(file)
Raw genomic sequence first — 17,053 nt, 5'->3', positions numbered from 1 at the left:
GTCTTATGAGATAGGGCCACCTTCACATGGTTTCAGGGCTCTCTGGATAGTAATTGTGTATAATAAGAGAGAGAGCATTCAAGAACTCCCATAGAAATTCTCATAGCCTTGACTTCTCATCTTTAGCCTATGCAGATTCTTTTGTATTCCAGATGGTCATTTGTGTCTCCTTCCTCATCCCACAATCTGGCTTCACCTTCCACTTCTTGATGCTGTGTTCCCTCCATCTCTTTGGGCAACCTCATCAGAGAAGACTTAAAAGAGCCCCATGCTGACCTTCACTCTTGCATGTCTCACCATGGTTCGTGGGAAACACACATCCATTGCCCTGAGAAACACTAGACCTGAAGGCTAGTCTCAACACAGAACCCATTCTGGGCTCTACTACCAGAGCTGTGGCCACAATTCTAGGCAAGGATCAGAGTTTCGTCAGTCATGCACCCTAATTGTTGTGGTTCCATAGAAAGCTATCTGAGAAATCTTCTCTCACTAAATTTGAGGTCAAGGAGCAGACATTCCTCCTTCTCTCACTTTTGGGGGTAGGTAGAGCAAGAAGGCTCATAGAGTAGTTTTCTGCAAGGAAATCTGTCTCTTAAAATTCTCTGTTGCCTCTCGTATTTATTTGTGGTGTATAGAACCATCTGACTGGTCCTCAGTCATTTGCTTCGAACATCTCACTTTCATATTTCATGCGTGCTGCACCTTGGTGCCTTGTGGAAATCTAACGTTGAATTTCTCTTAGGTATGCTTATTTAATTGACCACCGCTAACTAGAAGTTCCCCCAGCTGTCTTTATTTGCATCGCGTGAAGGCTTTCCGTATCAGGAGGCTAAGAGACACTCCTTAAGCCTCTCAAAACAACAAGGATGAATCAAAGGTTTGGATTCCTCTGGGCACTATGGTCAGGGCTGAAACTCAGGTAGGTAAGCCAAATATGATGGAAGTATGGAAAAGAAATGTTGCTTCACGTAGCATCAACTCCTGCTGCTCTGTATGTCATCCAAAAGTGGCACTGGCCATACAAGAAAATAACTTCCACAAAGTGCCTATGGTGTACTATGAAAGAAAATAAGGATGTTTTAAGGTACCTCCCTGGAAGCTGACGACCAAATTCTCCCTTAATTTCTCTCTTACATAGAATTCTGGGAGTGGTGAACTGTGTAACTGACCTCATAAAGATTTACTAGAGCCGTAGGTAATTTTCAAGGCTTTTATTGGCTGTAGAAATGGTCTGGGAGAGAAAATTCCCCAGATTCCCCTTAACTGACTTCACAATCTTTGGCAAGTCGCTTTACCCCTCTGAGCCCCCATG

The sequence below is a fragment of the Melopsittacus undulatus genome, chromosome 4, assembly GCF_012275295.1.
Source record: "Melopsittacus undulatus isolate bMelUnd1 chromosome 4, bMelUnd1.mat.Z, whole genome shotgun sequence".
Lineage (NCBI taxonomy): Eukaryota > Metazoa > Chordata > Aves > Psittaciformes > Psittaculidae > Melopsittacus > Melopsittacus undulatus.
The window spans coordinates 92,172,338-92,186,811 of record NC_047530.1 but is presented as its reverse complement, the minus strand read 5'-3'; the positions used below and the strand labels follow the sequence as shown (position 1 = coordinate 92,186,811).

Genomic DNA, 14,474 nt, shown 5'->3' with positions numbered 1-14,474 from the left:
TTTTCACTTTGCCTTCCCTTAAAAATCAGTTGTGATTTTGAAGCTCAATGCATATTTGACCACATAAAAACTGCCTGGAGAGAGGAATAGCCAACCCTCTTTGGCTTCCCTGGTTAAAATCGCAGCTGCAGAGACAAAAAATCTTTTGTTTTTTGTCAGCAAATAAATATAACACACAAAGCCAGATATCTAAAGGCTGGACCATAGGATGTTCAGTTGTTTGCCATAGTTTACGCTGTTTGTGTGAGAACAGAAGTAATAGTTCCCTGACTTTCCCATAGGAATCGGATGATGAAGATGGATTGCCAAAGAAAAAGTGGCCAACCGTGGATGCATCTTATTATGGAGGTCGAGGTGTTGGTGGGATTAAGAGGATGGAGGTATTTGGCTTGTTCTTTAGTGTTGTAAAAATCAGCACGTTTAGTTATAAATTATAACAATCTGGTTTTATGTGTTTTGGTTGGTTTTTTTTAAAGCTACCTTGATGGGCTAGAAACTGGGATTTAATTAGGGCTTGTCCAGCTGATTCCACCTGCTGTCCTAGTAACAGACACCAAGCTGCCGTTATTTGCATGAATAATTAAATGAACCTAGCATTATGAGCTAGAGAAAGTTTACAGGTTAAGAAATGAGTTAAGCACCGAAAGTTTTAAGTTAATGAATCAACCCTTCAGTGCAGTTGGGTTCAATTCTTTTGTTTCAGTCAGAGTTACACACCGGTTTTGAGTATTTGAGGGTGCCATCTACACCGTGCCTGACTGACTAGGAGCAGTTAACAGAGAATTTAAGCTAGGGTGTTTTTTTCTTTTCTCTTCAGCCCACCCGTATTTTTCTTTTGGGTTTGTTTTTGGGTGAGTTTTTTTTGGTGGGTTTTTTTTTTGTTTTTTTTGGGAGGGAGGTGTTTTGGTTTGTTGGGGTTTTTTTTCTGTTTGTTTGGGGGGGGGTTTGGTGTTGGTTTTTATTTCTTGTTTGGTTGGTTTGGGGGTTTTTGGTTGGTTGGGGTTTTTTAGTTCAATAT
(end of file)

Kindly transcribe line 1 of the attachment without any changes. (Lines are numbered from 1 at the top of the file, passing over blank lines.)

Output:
Raw genomic sequence first — 17,053 nt, 5'->3', positions numbered from 1 at the left: